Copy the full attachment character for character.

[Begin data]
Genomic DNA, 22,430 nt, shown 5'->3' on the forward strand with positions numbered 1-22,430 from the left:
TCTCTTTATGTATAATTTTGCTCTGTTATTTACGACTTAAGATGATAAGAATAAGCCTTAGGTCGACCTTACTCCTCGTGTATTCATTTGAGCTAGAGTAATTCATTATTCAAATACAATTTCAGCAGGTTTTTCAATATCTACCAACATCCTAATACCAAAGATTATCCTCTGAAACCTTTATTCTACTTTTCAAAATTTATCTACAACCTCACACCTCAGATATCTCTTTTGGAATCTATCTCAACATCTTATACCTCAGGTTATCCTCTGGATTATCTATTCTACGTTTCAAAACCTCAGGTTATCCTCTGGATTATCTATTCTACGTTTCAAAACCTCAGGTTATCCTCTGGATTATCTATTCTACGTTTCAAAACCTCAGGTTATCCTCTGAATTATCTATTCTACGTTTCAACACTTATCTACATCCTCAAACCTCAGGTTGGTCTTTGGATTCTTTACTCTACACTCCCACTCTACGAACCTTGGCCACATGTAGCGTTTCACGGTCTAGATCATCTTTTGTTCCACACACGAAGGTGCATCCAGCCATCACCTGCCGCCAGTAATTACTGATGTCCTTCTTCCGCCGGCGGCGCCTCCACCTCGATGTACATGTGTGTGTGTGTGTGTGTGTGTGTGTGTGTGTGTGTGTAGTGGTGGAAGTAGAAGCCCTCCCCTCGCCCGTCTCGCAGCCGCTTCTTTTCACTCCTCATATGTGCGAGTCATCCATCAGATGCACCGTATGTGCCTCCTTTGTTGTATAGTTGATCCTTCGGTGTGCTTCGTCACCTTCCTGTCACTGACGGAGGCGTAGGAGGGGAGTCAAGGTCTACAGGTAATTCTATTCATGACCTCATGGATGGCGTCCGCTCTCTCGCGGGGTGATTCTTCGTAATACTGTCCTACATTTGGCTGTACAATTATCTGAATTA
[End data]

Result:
Genomic DNA, 22,430 nt, shown 5'->3' on the forward strand with positions numbered 1-22,430 from the left:
TCTCTTTATGTATAATTTTGCTCTGTTATTTACGACTTAAGATGATAAGAATAAGCCTTAGGTCGACCTTACTCCTCGTGTATTCATTTGAGCTAGAGTAATTCATTATTCAAATACAATTTCAGCAGGTTTTTCAATATCTACCAACATCCTAATACCAAAGATTATCCTCTGAAACCTTTATTCTACTTTTCAAAATTTATCTACAACCTCACACCTCAGATATCTCTTTTGGAATCTATCTCAACATCTTATACCTCAGGTTATCCTCTGGATTATCTATTCTACGTTTCAAAACCTCAGGTTATCCTCTGGATTATCTATTCTACGTTTCAAAACCTCAGGTTATCCTCTGGATTATCTATTCTACGTTTCAAAACCTCAGGTTATCCTCTGAATTATCTATTCTACGTTTCAACACTTATCTACATCCTCAAACCTCAGGTTGGTCTTTGGATTCTTTACTCTACACTCCCACTCTACGAACCTTGGCCACATGTAGCGTTTCACGGTCTAGATCATCTTTTGTTCCACACACGAAGGTGCATCCAGCCATCACCTGCCGCCAGTAATTACTGATGTCCTTCTTCCGCCGGCGGCGCCTCCACCTCGATGTACATGTGTGTGTGTGTGTGTGTGTGTGTGTGTGTGTGTGTGTAGTGGTGGAAGTAGAAGCCCTCCCCTCGCCCGTCTCGCAGCCGCTTCTTTTCACTCCTCATATGTGCGAGTCATCCATCAGATGCACCGTATGTGCCTCCTTTGTTGTATAGTTGATCCTTCGGTGTGCTTCGTCACCTTCCTGTCACTGACGGAGGCGTAGGAGGGGAGTCAAGGTCTACAGGTAATTCTATTCATGACCTCATGGATGGCGTCCGCTCTCTCGCGGGGTGATTCTTCGTAATACTGTCCTACATTTGGCTGTACAATTATCTGAATTA